Humza Yousaf's new Cabinet suggests an increase in virtue-signalling and empty promises – John McLaren

If some thought that Nicola Sturgeon was a bit airy-fairy on the economy, then Humza Yousaf would appear to be disappearing even further into the ether.

The grand title for the individual, Neil Gray, tasked with making progress in this realm is the Cabinet Secretary for Well-being Economy, Fair Work and World Peace, sorry, Energy. Concentrating on the well-being economy bit, first off, what does that actually mean? Answer, whatever you want it to. At present, the Scottish Government website refers you to a paper which sketches out what is important in a well-being economy, based on four types of capital – natural, human, social, and produced & financial.

Measures to show how Scotland is doing within these four pillars are pretty narrow and uninspiring at present, with natural and social capital each having only two – greenhouse gas emissions and biodiversity for the former and the gender pay gap and young people’s participation for the latter. Human capital has five measures – two of which relate to poverty, one to low educational attainment, one to preventable deaths, and the last to ‘active travel’ – as does produced & financial capital, two of which relate to measures of inequality.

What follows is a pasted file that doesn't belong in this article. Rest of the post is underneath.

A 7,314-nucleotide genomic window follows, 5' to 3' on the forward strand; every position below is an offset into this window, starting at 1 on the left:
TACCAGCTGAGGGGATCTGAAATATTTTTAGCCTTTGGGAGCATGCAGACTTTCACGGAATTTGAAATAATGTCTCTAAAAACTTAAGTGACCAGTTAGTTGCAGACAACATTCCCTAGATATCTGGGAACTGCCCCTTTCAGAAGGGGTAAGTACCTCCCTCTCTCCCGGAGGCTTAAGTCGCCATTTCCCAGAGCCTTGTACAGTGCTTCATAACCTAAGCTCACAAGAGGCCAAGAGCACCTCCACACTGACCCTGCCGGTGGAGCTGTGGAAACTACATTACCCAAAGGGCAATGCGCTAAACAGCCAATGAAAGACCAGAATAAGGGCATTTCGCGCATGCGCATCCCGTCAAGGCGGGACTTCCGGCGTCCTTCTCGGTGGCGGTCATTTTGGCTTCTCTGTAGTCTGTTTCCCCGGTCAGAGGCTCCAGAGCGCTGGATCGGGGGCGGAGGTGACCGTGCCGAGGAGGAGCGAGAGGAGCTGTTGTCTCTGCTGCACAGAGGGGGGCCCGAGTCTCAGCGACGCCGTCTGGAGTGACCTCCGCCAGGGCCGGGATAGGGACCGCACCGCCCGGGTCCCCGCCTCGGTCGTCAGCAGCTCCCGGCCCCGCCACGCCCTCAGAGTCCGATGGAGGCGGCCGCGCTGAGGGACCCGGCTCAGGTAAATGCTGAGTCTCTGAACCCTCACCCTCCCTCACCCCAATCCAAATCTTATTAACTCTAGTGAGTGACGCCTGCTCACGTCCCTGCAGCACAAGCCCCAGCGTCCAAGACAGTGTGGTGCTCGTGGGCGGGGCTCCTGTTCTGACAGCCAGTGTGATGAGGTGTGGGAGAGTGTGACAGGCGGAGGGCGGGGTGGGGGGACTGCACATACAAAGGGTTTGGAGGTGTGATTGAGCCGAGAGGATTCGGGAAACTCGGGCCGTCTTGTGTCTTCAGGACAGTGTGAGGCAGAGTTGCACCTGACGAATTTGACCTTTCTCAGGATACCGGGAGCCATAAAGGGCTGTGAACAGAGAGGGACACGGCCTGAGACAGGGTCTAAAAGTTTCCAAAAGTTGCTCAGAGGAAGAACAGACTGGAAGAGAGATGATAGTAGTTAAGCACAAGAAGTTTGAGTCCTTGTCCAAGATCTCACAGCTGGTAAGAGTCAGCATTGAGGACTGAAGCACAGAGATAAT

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The whole thing is an amorphous mess, with little in the way of relative measurement over time or comparisons to other countries, and no way of combining the elements into a single measure of well-being progress.

There are others doing similar work in this field who take a very different approach. The Wellbeing Economy Alliance, for example, uses only three high-level measures: well-being, life expectancy and ecological footprint, which they combine into their Happy Planet Index (HPI). This approach throws up radical results, with Costa Rica, Vanuatu and Columbia ranking the highest amongst 152 countries, based on 2019 data. The UK is 14th, not bad.

Where the contrast is starkest is comparing the HPI with a more traditional measure, like GDP per capita. Vanuata has a GDP per capita of only $3,153 but ranks second, whereas the USA is almost 20 times richer, at $62,530 per capita, but ranks 122nd, while Luxembourg is even richer, at $114,304 per capita, but ranks 143rd.

All of this highlights that if you are serious about moving to a ‘true’ well-being economy, then you need to be straight up about what your goals are and what that means in terms of how you reach them. If you are not serious, but just like the sound of it, as I suspect is the case with the Scottish Government, then you will fall between two stools. It would be better to focus on economic growth – albeit with a steer towards reducing negative externalities like pollution and congestion – and use the consequent increased tax revenues to address inequality and poverty-related issues.